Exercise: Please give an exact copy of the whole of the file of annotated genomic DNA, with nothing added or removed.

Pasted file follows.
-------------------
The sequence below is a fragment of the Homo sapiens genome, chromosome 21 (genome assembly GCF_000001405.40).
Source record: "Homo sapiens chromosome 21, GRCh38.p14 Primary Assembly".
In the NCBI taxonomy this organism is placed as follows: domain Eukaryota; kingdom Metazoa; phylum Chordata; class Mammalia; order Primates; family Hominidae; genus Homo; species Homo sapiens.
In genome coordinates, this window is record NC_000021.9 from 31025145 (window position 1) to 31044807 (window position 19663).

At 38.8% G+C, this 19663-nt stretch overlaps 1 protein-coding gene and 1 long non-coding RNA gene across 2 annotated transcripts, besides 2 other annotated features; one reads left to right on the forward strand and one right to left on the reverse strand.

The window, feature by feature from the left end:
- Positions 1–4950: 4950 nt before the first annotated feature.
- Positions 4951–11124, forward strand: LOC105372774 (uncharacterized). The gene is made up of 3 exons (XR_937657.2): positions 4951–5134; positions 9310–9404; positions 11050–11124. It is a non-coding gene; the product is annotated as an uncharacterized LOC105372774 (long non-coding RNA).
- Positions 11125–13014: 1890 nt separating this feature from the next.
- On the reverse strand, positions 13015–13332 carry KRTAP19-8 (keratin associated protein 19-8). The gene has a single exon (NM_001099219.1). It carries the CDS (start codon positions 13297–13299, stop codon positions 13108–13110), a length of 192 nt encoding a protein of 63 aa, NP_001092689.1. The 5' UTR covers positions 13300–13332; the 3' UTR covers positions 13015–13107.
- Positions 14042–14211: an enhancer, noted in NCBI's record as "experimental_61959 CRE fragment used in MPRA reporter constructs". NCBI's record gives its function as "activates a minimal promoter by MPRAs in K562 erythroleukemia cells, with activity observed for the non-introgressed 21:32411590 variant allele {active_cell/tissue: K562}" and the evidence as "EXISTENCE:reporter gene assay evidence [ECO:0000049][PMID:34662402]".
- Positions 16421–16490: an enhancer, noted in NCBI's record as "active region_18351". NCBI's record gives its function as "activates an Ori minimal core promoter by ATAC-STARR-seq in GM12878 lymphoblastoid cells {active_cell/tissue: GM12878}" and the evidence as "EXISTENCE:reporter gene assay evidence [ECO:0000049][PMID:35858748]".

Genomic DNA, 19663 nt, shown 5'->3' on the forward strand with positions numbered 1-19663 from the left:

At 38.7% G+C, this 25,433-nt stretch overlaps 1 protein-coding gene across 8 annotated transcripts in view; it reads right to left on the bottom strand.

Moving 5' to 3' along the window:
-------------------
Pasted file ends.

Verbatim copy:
The sequence below is a fragment of the Homo sapiens genome, chromosome 21 (genome assembly GCF_000001405.40).
Source record: "Homo sapiens chromosome 21, GRCh38.p14 Primary Assembly".
In the NCBI taxonomy this organism is placed as follows: domain Eukaryota; kingdom Metazoa; phylum Chordata; class Mammalia; order Primates; family Hominidae; genus Homo; species Homo sapiens.
In genome coordinates, this window is record NC_000021.9 from 31025145 (window position 1) to 31044807 (window position 19663).

At 38.8% G+C, this 19663-nt stretch overlaps 1 protein-coding gene and 1 long non-coding RNA gene across 2 annotated transcripts, besides 2 other annotated features; one reads left to right on the forward strand and one right to left on the reverse strand.

The window, feature by feature from the left end:
- Positions 1–4950: 4950 nt before the first annotated feature.
- Positions 4951–11124, forward strand: LOC105372774 (uncharacterized). The gene is made up of 3 exons (XR_937657.2): positions 4951–5134; positions 9310–9404; positions 11050–11124. It is a non-coding gene; the product is annotated as an uncharacterized LOC105372774 (long non-coding RNA).
- Positions 11125–13014: 1890 nt separating this feature from the next.
- On the reverse strand, positions 13015–13332 carry KRTAP19-8 (keratin associated protein 19-8). The gene has a single exon (NM_001099219.1). It carries the CDS (start codon positions 13297–13299, stop codon positions 13108–13110), a length of 192 nt encoding a protein of 63 aa, NP_001092689.1. The 5' UTR covers positions 13300–13332; the 3' UTR covers positions 13015–13107.
- Positions 14042–14211: an enhancer, noted in NCBI's record as "experimental_61959 CRE fragment used in MPRA reporter constructs". NCBI's record gives its function as "activates a minimal promoter by MPRAs in K562 erythroleukemia cells, with activity observed for the non-introgressed 21:32411590 variant allele {active_cell/tissue: K562}" and the evidence as "EXISTENCE:reporter gene assay evidence [ECO:0000049][PMID:34662402]".
- Positions 16421–16490: an enhancer, noted in NCBI's record as "active region_18351". NCBI's record gives its function as "activates an Ori minimal core promoter by ATAC-STARR-seq in GM12878 lymphoblastoid cells {active_cell/tissue: GM12878}" and the evidence as "EXISTENCE:reporter gene assay evidence [ECO:0000049][PMID:35858748]".

Genomic DNA, 19663 nt, shown 5'->3' on the forward strand with positions numbered 1-19663 from the left:

At 38.7% G+C, this 25,433-nt stretch overlaps 1 protein-coding gene across 8 annotated transcripts in view; it reads right to left on the bottom strand.

Moving 5' to 3' along the window: